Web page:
Punishment must fit the crime
A compelling series on drunk driving published in the Advocate over the past few weeks has given readers rare insight into the devastating aftermath of stupid decisions.
The survivors of victims opened their hearts in interviews and talked of lingering nightmares as they try to cope with the loss of loved ones killed by a drunk driver.
And families of victims often remain bitter about the sentences that courts have imposed on impaired drivers. The punishment, they say, doesn’t match the crimes.
Has the justice system let us down by being too lenient?
Some legal authorities say that the courts have begun to respond to public outcry for tougher sentences.
But a study by the University of Alberta says otherwise, concluding that the courts are still far too lenient. And a study by the federal Justice Department says that drunk drivers still aren’t getting the message.
On Friday in Red Deer court, a drunk driver with a blood/alcohol reading of .27 — more than three times the .08 legal limit — was jailed for six and a half years for killing four people. Tyler James Stevens, 30, was driving north in the southbound lanes on Hwy 2 at the time of the March 4 head-on crash.
Although his alcohol consumption was a matter of court record, he was in fact found guilty of four counts of criminal negligence causing death and one count of criminal negligence causing injury. The drunk driving charges were withdrawn as part of negotiations between the Crown and defence lawyers. Stevens pleaded guilty to the criminal negligence charges.
Did his sentence reflect society’s abhorrence with his crime?
Red Deer Crown prosecutor Anders Quist said the accused didn’t intend to kill anybody (surely no drunk driver ever does). “Mr. Stevens is not a murderer, but he did kill four human beings and horribly injured a fifth,” he said.
Quist and Stevens’ lawyer Ian Savage agreed on the sentence, saying six and a half years would satisfy the public and deter others from making similar decisions. Savage called his client’s actions “a terrible mistake.”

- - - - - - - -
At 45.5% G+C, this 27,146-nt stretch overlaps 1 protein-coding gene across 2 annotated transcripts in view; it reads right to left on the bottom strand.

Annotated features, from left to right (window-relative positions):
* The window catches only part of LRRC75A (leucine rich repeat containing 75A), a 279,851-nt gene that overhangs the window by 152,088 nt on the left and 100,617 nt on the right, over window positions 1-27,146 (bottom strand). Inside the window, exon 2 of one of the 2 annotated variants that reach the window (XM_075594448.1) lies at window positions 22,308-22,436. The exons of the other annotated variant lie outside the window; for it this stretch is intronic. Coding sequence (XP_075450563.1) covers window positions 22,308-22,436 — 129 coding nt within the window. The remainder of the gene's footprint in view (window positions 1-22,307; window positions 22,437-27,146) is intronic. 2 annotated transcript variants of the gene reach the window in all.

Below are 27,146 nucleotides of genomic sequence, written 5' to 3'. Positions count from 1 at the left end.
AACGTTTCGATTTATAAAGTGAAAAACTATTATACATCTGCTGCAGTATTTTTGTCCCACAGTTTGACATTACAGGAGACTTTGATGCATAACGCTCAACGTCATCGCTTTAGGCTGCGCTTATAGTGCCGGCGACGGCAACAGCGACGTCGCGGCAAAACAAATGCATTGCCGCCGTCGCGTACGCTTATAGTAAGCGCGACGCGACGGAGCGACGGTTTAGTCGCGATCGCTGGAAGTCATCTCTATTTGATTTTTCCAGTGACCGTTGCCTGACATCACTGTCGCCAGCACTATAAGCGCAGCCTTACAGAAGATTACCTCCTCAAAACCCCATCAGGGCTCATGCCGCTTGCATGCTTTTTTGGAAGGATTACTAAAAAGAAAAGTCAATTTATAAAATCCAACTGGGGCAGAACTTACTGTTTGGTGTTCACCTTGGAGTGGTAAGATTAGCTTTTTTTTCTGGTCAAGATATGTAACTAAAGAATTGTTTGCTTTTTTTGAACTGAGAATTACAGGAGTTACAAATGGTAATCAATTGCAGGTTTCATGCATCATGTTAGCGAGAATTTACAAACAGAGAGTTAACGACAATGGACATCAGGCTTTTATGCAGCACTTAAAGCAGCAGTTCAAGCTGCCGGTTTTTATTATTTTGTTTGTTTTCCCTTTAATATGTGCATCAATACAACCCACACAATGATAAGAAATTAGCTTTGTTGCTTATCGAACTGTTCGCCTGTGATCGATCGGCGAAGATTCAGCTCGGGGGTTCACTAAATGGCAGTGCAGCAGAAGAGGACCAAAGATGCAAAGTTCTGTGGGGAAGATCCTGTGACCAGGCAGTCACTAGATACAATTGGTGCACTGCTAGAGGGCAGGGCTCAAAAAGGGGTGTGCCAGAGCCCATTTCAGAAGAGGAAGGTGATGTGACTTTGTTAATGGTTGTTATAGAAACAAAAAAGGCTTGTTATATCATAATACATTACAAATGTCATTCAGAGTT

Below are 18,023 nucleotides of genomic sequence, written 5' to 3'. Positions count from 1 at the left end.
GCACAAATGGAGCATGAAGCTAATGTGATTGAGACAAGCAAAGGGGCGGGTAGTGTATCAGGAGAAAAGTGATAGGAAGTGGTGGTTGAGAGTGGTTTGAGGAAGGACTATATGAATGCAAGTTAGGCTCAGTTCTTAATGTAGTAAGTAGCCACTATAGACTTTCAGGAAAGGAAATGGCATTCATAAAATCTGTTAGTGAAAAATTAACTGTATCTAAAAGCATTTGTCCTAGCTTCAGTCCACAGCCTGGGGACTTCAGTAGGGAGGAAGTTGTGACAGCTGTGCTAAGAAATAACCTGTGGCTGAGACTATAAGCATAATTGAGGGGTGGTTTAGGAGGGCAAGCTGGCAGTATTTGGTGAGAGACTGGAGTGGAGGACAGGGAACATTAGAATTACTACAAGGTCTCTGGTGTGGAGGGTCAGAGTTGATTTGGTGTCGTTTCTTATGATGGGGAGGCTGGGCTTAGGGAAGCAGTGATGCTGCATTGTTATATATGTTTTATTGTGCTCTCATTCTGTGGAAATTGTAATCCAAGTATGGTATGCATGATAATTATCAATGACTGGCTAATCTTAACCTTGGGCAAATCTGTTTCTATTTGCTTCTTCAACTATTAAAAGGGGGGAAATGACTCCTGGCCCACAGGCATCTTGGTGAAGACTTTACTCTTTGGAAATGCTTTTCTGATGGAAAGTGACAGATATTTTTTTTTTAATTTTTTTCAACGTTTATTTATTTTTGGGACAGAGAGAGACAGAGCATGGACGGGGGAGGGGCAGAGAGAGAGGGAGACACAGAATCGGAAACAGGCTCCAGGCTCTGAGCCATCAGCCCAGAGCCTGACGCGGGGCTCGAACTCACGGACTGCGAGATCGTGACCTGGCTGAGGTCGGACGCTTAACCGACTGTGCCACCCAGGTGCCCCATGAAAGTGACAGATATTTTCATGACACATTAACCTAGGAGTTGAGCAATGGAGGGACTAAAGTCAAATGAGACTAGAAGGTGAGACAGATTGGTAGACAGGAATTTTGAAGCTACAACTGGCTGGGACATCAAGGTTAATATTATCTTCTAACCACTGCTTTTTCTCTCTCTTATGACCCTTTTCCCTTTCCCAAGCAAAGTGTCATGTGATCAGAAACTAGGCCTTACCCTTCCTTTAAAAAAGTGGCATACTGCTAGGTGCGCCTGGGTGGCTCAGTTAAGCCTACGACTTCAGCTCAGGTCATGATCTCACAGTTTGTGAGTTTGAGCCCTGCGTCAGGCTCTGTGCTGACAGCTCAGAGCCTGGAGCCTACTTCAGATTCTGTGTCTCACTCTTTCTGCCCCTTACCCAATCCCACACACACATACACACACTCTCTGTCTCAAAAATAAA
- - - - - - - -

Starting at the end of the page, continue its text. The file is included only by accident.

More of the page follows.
Was Stevens’ state of mind any different than a person who, in a drunken rage, uses bad judgment at a party and stabs another person he doesn’t mean to kill, yet is still charged with manslaughter?
The lack of intention to kill in a drunk driving case should be considered no different than a drunken stabbing. The argument for manslaughter seems compelling.
In the Criminal Code of Canada, sentences for impaired driving causing death appear to be tough, calling for a maximum sentence of life in prison for some infractions.
In practise, however, a study by the University of Alberta law department says “the sentencing for these terrible offences is lenient.”
The report says lower courts are hog-tied by “precedent law,” ultimately established by the Supreme Court of Canada, which has the final say in sentencing guidelines.
In 1989, a Manitoba judge sentenced an impaired driver, who killed three passengers, to life. Despite the offender having 40 speeding, impaired and dangerous driving convictions on his record, the top court agreed to a reduced sentence of six years.
While deterrence is the chief concern in sentencing, drunk drivers continue to snub the law, says a study by the federal Justice Department. It examined 3,300 offenders, of which 57 per cent offended again at least once within five years. And the severity of the sentence had no impact, the study said.
“There was no evidence to suggest that the imposition of a fine or imprisonment had any effect on the likelihood of whether an offender would re-offend or not,” the study concluded.
If harsher sentences do not serve as a deterrent, as the Justice Department suggests, then it’s the lawmakers’ duties to consider protection of the public as paramount and impose tougher sentences. The longer that these killer drivers are kept off the roads, the safer the public will be.
The longest term a driver was given in Alberta’s history for drunk driving causing death was 20 years and six months.
On the day Raymond Yellowknee got out of jail, Jan. 20, 2006, he stole a truck and led RCMP on a high-speed chase in the Slave Lake area before crashing head on into a vehicle driven by a mother. She and her three young daughters all died.
Yellowknee was classified as a long-term offender and was sentenced in June 2008. He killed himself a year later.
But his sentence remains an exception.
There seems little doubt that harsher sentences aren’t a deterrent, and that the penalties imposed should at least keep offenders out of circulation as long as possible.
The punishment must meet the crime; the survivors of drunk drivers’ victims have made that clear.
But that means the courts must take a tougher stand, starting with the Supreme Court of Canada.
Rick Zemanek is a former Advocate editor.